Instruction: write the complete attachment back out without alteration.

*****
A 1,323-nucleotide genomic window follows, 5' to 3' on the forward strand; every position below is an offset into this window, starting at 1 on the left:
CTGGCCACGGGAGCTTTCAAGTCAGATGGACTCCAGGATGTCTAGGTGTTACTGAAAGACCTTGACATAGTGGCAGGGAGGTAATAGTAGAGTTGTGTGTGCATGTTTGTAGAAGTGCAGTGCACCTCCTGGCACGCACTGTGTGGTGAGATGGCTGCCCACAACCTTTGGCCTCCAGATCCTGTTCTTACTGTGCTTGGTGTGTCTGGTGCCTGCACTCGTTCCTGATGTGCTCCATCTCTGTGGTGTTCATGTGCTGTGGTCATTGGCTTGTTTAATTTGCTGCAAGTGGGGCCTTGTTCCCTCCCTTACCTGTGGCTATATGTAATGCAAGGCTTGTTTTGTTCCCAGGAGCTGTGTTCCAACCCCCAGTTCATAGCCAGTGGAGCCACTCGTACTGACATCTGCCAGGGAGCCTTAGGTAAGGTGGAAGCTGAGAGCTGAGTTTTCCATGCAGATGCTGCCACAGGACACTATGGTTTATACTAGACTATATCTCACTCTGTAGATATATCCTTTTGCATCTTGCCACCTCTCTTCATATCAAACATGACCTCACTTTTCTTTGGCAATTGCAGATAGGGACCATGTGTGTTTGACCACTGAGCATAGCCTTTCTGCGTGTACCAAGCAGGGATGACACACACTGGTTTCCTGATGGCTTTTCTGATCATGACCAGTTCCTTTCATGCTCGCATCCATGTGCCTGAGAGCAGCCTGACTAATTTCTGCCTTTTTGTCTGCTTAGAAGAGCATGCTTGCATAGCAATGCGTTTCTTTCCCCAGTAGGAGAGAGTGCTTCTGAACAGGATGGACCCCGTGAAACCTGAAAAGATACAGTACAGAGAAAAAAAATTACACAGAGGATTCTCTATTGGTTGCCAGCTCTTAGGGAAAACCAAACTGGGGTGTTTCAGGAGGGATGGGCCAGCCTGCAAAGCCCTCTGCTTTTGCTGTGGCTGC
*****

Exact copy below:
A 1,323-nucleotide genomic window follows, 5' to 3' on the forward strand; every position below is an offset into this window, starting at 1 on the left:
CTGGCCACGGGAGCTTTCAAGTCAGATGGACTCCAGGATGTCTAGGTGTTACTGAAAGACCTTGACATAGTGGCAGGGAGGTAATAGTAGAGTTGTGTGTGCATGTTTGTAGAAGTGCAGTGCACCTCCTGGCACGCACTGTGTGGTGAGATGGCTGCCCACAACCTTTGGCCTCCAGATCCTGTTCTTACTGTGCTTGGTGTGTCTGGTGCCTGCACTCGTTCCTGATGTGCTCCATCTCTGTGGTGTTCATGTGCTGTGGTCATTGGCTTGTTTAATTTGCTGCAAGTGGGGCCTTGTTCCCTCCCTTACCTGTGGCTATATGTAATGCAAGGCTTGTTTTGTTCCCAGGAGCTGTGTTCCAACCCCCAGTTCATAGCCAGTGGAGCCACTCGTACTGACATCTGCCAGGGAGCCTTAGGTAAGGTGGAAGCTGAGAGCTGAGTTTTCCATGCAGATGCTGCCACAGGACACTATGGTTTATACTAGACTATATCTCACTCTGTAGATATATCCTTTTGCATCTTGCCACCTCTCTTCATATCAAACATGACCTCACTTTTCTTTGGCAATTGCAGATAGGGACCATGTGTGTTTGACCACTGAGCATAGCCTTTCTGCGTGTACCAAGCAGGGATGACACACACTGGTTTCCTGATGGCTTTTCTGATCATGACCAGTTCCTTTCATGCTCGCATCCATGTGCCTGAGAGCAGCCTGACTAATTTCTGCCTTTTTGTCTGCTTAGAAGAGCATGCTTGCATAGCAATGCGTTTCTTTCCCCAGTAGGAGAGAGTGCTTCTGAACAGGATGGACCCCGTGAAACCTGAAAAGATACAGTACAGAGAAAAAAAATTACACAGAGGATTCTCTATTGGTTGCCAGCTCTTAGGGAAAACCAAACTGGGGTGTTTCAGGAGGGATGGGCCAGCCTGCAAAGCCCTCTGCTTTTGCTGTGGCTGC